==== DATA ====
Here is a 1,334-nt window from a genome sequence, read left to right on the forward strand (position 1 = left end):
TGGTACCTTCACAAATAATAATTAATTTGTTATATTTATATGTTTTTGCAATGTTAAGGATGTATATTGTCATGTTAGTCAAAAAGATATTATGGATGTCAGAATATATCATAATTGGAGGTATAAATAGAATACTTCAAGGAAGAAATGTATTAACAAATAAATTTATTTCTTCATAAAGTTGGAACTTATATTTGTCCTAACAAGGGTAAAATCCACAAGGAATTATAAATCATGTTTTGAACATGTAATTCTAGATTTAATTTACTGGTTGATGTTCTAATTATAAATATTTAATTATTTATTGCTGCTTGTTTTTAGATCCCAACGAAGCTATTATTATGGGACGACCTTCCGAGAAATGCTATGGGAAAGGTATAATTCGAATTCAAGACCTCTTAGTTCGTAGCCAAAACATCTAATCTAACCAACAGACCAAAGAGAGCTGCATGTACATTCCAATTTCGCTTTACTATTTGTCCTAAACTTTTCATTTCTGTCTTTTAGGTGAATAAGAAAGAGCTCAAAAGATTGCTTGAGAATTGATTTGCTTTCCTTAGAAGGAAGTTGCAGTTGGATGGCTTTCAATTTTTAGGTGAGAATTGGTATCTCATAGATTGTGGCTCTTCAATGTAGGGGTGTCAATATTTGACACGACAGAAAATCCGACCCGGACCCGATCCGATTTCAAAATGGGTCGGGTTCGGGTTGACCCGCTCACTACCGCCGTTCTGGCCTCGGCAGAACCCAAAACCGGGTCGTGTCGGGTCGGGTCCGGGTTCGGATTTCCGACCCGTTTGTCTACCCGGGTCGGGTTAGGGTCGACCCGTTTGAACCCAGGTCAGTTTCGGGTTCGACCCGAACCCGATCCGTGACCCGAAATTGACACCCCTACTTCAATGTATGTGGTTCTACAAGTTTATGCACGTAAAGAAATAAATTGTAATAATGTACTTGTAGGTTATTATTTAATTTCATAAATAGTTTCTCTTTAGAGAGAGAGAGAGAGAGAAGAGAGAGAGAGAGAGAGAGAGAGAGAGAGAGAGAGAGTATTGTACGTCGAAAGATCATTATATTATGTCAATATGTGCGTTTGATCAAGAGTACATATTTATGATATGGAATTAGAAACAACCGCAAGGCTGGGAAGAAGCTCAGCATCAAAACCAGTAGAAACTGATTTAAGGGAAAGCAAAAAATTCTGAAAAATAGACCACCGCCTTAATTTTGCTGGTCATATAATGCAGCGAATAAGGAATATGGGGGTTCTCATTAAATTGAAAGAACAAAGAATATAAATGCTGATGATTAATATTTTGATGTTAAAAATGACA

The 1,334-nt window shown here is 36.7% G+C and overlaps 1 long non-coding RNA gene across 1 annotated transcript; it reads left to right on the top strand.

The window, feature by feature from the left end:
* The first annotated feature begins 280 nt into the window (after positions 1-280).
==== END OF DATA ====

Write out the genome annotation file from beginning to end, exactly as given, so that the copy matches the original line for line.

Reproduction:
Here is a 1,334-nt window from a genome sequence, read left to right on the forward strand (position 1 = left end):
TGGTACCTTCACAAATAATAATTAATTTGTTATATTTATATGTTTTTGCAATGTTAAGGATGTATATTGTCATGTTAGTCAAAAAGATATTATGGATGTCAGAATATATCATAATTGGAGGTATAAATAGAATACTTCAAGGAAGAAATGTATTAACAAATAAATTTATTTCTTCATAAAGTTGGAACTTATATTTGTCCTAACAAGGGTAAAATCCACAAGGAATTATAAATCATGTTTTGAACATGTAATTCTAGATTTAATTTACTGGTTGATGTTCTAATTATAAATATTTAATTATTTATTGCTGCTTGTTTTTAGATCCCAACGAAGCTATTATTATGGGACGACCTTCCGAGAAATGCTATGGGAAAGGTATAATTCGAATTCAAGACCTCTTAGTTCGTAGCCAAAACATCTAATCTAACCAACAGACCAAAGAGAGCTGCATGTACATTCCAATTTCGCTTTACTATTTGTCCTAAACTTTTCATTTCTGTCTTTTAGGTGAATAAGAAAGAGCTCAAAAGATTGCTTGAGAATTGATTTGCTTTCCTTAGAAGGAAGTTGCAGTTGGATGGCTTTCAATTTTTAGGTGAGAATTGGTATCTCATAGATTGTGGCTCTTCAATGTAGGGGTGTCAATATTTGACACGACAGAAAATCCGACCCGGACCCGATCCGATTTCAAAATGGGTCGGGTTCGGGTTGACCCGCTCACTACCGCCGTTCTGGCCTCGGCAGAACCCAAAACCGGGTCGTGTCGGGTCGGGTCCGGGTTCGGATTTCCGACCCGTTTGTCTACCCGGGTCGGGTTAGGGTCGACCCGTTTGAACCCAGGTCAGTTTCGGGTTCGACCCGAACCCGATCCGTGACCCGAAATTGACACCCCTACTTCAATGTATGTGGTTCTACAAGTTTATGCACGTAAAGAAATAAATTGTAATAATGTACTTGTAGGTTATTATTTAATTTCATAAATAGTTTCTCTTTAGAGAGAGAGAGAGAGAGAAGAGAGAGAGAGAGAGAGAGAGAGAGAGAGAGAGAGAGTATTGTACGTCGAAAGATCATTATATTATGTCAATATGTGCGTTTGATCAAGAGTACATATTTATGATATGGAATTAGAAACAACCGCAAGGCTGGGAAGAAGCTCAGCATCAAAACCAGTAGAAACTGATTTAAGGGAAAGCAAAAAATTCTGAAAAATAGACCACCGCCTTAATTTTGCTGGTCATATAATGCAGCGAATAAGGAATATGGGGGTTCTCATTAAATTGAAAGAACAAAGAATATAAATGCTGATGATTAATATTTTGATGTTAAAAATGACA

The 1,334-nt window shown here is 36.7% G+C and overlaps 1 long non-coding RNA gene across 1 annotated transcript; it reads left to right on the top strand.

The window, feature by feature from the left end:
* The first annotated feature begins 280 nt into the window (after positions 1-280).